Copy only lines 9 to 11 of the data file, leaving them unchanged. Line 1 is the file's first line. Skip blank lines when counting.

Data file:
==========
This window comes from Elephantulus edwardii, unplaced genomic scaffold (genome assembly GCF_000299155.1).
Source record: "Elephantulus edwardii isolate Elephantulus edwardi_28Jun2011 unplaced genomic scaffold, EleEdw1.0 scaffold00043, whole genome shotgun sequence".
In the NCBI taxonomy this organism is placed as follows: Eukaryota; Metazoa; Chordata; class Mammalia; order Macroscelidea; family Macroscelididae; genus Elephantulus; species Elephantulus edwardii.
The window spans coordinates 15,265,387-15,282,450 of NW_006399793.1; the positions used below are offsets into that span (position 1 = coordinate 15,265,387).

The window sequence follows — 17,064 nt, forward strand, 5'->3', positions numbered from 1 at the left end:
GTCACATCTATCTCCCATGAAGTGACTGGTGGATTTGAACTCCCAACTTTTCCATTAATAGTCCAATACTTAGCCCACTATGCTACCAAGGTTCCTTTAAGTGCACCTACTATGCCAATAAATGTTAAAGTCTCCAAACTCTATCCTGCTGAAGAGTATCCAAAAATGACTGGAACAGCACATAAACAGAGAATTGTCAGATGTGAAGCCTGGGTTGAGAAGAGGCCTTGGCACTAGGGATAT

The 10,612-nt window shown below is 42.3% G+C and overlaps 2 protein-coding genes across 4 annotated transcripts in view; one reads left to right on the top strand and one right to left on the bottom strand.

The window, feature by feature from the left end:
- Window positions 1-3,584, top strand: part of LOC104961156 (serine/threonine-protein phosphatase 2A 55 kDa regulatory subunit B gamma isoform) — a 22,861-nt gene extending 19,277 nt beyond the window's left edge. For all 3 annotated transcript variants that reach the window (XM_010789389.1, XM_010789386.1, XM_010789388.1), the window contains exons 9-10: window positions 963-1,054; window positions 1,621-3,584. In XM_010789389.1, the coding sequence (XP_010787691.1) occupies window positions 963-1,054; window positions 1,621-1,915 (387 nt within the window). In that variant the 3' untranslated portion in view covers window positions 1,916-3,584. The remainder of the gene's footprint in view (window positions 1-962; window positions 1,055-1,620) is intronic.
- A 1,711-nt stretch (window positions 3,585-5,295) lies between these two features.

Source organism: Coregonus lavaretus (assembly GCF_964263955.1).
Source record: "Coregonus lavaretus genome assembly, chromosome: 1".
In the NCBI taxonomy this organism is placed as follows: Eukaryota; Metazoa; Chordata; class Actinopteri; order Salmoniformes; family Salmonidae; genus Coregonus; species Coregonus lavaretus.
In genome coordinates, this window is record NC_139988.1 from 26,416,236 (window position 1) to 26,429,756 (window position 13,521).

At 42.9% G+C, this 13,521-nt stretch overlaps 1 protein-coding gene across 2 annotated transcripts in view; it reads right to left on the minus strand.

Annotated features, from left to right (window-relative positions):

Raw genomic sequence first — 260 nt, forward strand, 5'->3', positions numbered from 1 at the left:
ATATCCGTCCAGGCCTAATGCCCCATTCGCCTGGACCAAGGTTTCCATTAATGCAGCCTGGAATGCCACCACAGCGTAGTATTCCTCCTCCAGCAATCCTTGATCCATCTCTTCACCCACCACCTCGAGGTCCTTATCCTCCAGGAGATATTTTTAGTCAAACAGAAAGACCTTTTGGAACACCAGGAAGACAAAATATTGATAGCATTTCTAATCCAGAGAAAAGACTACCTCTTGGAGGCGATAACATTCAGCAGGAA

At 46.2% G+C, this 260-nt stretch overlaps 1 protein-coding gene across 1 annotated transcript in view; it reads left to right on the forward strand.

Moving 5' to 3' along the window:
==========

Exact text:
- Window positions 1-3,584, top strand: part of LOC104961156 (serine/threonine-protein phosphatase 2A 55 kDa regulatory subunit B gamma isoform) — a 22,861-nt gene extending 19,277 nt beyond the window's left edge. For all 3 annotated transcript variants that reach the window (XM_010789389.1, XM_010789386.1, XM_010789388.1), the window contains exons 9-10: window positions 963-1,054; window positions 1,621-3,584. In XM_010789389.1, the coding sequence (XP_010787691.1) occupies window positions 963-1,054; window positions 1,621-1,915 (387 nt within the window). In that variant the 3' untranslated portion in view covers window positions 1,916-3,584. The remainder of the gene's footprint in view (window positions 1-962; window positions 1,055-1,620) is intronic.
- A 1,711-nt stretch (window positions 3,585-5,295) lies between these two features.

Source organism: Coregonus lavaretus (assembly GCF_964263955.1).